Torger Christian "Toto" Wolff is an Austrian investor and former racing driver. He holds a 30% share in Mercedes AMG Petronas Motorsport Formula One Team and is Team Principal and CEO of the team, he was a shareholder of Williams F1. Wolff began his motorsport career in the Austrian Formula Ford Championship and the German Formula Ford Series, he won his category in the 1994 24 Hours Nürburgring and competed in the FIA GT Championship and Italian GT Championship. As an investor, Wolff founded Marchfifteen in 1998 and Marchsixteen Investments in 2004 focusing on Internet and technology companies, he specialises in strategic investments in medium-sized industrial and listed companies, which have included Williams F1 and German HWA AG. Wolff was born on 12 January 1972 in Vienna to a Polish mother and an Austrian father of Romanian origin. Wolff was educated in a French school in Vienna despite not coming from a wealthy family. Wolff's father was diagnosed with brain cancer, his parents separated following his father's diagnosis.
His father died of the disease during Wolff's adolescence. Wolff started his motorsport career in 1992 in the Austrian Formula Ford Championship, driving in Austrian and German Formula Ford in 1993 and 1994. In 1994, he won the 24 Hours Nürburgring in his category. In 2002 Wolff finished in sixth place in the N-GT category in the FIA GT Championship and won one race, he switched to the Italian GT Championship in 2003, winning a race in 2004 with Lorenzo Case, while teaming with Karl Wendlinger in the FIA GT Championship. Wolff was runner up in the Austrian Rally Championship in 2006, winner of the 24-hour race in Dubai. Wolff has served as an instructor at the Walter Lechner Racing School and in 2009 became a lap-record holder on the Nürburgring Nordschleife in a Porsche RSR. Wolff founded investment companies Marchfifteen and Marchsixteen, both of which focused on internet and technology company investments. Since 2003, Wolff has concentrated on strategic investments in medium-sized industrial and listed companies.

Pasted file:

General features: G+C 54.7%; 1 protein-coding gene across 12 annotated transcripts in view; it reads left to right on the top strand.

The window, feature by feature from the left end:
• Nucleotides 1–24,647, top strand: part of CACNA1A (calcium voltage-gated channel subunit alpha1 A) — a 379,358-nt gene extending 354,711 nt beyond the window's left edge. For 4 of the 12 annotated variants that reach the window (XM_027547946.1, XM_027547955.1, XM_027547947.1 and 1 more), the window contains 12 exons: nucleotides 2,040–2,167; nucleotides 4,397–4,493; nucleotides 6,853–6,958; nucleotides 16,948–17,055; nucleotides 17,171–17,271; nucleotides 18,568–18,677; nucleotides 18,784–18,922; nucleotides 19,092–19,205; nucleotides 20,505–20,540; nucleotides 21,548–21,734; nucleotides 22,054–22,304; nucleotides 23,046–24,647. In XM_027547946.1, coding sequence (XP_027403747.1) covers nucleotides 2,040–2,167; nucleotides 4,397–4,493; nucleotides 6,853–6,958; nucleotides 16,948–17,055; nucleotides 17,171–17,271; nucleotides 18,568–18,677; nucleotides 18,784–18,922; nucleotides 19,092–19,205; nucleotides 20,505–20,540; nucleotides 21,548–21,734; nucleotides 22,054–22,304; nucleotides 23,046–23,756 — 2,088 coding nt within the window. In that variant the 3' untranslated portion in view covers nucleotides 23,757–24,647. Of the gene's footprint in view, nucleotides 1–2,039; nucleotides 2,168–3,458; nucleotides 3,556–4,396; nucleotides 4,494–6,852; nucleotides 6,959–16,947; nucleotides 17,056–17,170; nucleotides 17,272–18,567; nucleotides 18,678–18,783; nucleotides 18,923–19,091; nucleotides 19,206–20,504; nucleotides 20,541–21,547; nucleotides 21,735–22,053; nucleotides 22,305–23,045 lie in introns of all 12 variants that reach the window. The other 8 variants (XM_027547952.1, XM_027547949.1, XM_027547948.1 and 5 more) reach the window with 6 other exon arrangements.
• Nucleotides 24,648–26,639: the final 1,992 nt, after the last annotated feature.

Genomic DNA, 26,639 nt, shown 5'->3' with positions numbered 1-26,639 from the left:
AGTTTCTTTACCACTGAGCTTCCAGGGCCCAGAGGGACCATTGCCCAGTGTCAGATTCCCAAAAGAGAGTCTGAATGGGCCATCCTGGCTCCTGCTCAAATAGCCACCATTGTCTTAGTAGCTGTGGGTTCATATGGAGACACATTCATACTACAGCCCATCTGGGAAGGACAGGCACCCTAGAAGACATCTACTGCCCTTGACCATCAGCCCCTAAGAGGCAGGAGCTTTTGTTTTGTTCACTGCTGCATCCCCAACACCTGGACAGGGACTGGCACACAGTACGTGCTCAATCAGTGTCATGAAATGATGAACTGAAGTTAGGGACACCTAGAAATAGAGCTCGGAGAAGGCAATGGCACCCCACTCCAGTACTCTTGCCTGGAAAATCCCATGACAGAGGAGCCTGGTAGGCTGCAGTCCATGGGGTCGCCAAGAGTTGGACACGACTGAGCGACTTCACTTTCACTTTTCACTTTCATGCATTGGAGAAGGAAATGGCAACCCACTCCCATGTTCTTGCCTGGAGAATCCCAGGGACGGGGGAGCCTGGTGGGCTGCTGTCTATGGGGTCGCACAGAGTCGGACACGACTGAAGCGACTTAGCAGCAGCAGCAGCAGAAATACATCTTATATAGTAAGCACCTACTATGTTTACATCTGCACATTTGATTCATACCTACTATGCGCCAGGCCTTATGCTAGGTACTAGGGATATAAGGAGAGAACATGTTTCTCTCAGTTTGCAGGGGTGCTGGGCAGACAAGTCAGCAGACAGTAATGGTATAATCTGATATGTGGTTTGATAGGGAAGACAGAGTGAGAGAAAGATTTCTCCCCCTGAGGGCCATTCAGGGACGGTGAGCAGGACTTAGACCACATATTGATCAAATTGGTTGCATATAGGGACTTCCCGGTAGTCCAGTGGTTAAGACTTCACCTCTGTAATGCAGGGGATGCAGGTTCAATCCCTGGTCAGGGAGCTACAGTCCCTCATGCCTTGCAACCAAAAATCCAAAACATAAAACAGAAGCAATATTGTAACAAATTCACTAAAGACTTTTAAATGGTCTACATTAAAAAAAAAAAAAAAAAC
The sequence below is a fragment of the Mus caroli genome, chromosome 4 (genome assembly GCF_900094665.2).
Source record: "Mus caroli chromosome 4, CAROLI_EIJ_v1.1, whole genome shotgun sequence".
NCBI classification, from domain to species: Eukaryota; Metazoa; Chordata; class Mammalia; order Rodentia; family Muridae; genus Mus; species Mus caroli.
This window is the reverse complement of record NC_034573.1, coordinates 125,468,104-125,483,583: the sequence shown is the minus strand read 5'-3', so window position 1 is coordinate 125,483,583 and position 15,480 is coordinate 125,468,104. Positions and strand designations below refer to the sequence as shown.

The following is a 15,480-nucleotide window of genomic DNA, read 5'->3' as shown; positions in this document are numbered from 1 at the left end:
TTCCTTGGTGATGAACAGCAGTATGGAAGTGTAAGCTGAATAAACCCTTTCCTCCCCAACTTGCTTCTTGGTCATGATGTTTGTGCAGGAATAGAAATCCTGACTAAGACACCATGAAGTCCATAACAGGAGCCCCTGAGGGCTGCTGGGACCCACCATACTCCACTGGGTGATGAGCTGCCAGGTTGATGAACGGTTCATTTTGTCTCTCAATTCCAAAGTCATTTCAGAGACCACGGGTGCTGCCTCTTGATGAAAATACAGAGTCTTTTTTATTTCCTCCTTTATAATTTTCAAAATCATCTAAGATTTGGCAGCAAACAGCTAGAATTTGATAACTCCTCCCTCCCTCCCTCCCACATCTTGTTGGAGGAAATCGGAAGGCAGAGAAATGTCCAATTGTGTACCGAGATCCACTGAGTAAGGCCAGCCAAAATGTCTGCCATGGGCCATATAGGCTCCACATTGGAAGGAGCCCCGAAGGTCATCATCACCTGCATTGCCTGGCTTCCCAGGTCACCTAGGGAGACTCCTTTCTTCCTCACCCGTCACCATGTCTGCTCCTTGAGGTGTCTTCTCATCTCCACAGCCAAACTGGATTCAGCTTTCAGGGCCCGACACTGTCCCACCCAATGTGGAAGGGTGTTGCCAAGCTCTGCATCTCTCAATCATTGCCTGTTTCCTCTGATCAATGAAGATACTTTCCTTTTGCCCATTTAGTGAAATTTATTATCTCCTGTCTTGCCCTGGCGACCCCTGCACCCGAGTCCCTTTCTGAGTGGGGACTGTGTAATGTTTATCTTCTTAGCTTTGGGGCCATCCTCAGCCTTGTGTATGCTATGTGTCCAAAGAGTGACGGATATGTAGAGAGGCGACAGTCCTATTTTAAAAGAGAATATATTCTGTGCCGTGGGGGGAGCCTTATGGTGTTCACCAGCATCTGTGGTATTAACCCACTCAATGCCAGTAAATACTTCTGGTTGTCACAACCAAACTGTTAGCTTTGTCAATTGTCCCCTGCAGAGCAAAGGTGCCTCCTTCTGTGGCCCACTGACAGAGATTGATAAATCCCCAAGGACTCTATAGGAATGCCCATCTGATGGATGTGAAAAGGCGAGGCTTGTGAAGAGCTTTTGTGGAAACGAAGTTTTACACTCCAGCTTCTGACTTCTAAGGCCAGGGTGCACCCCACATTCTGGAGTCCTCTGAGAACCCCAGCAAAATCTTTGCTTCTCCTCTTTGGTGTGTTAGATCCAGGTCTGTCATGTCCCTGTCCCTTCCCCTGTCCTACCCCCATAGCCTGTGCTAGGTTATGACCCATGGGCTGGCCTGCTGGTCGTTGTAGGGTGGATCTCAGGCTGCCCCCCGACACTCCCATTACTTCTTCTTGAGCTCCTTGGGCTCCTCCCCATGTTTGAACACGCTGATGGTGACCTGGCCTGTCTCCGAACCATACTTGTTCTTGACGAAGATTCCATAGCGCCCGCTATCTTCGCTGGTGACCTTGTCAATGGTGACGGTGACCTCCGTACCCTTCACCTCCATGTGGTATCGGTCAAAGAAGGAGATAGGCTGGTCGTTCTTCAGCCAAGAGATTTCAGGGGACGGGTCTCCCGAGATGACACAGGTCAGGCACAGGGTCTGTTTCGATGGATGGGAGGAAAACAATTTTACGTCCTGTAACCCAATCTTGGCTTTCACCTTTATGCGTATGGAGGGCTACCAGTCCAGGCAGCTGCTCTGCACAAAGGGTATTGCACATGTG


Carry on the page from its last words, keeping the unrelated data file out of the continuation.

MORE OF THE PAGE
Investments include the German HWA AG, in which Wolff bought a 49% stake in 2006 listing the company on the stock exchange in 2007. The company runs the Deutsche Tourenwagen Masters race program for Mercedes Benz, developing F3 engines and the Gullwing Mercedes Benz SLS GT3 racing car. Other investments include BRR Rallye one of the largest rally parts dealers in Europe. Wolff is co-owner of a sports management company with Mika Häkkinen and was involved in the management of racing drivers such as Bruno Spengler, Alexandre Premat and Valtteri Bottas. In 2009, Wolff joined the board of directors. In 2012, he was named executive director of Williams F1 and the team took its last race win to date at that year's Spanish Grand Prix with Pastor Maldonado. In January 2013, Wolff left Williams F1 to become an executive director of the Mercedes AMG Petronas Formula One Team, with his business partner Rene Berger becoming non-executive director. In addition to joining the team as managing partner, he acquired 30% of Mercedes-Benz Grand Prix Ltd, with a further 10% held by Niki Lauda and 60% by the parent company.
Wolff took over the co-ordination of all Mercedes-Benz motorsport activities, a responsibility held by Norbert Haug. In 2014, Wolff sold 10% of Williams to American businessman Brad Hollinger. On 9 March 2016, Wolff sold his remaining 5% shares in the Williams team; as co-owner of both WilliamsF1 and Mercedes Grand Prix, Wolff celebrated numerous podiums and successes for both teams, such as a 1–2–3–4 finish at Spielberg, Austria in his'home race', as well as at Monza, Italy, in both Qualifying and Race classifications. In 2018, Mercedes won its fifth consecutive double world championship, equalling the all-time record set by Ferrari between 2000 and 2004. Only Wolff and FIA President Jean Todt have won five consecutive double world championships and Wolff's achievements were recognised through the presentation of a John Bolster Award from Todt at the 2018 Autosport Awards. Wolff subsequently received the President's Award from Todt, along with team non-executive Chairman Niki Lauda, at the 2018 FIA Prize Giving Gala held in St Petersburg, Russia.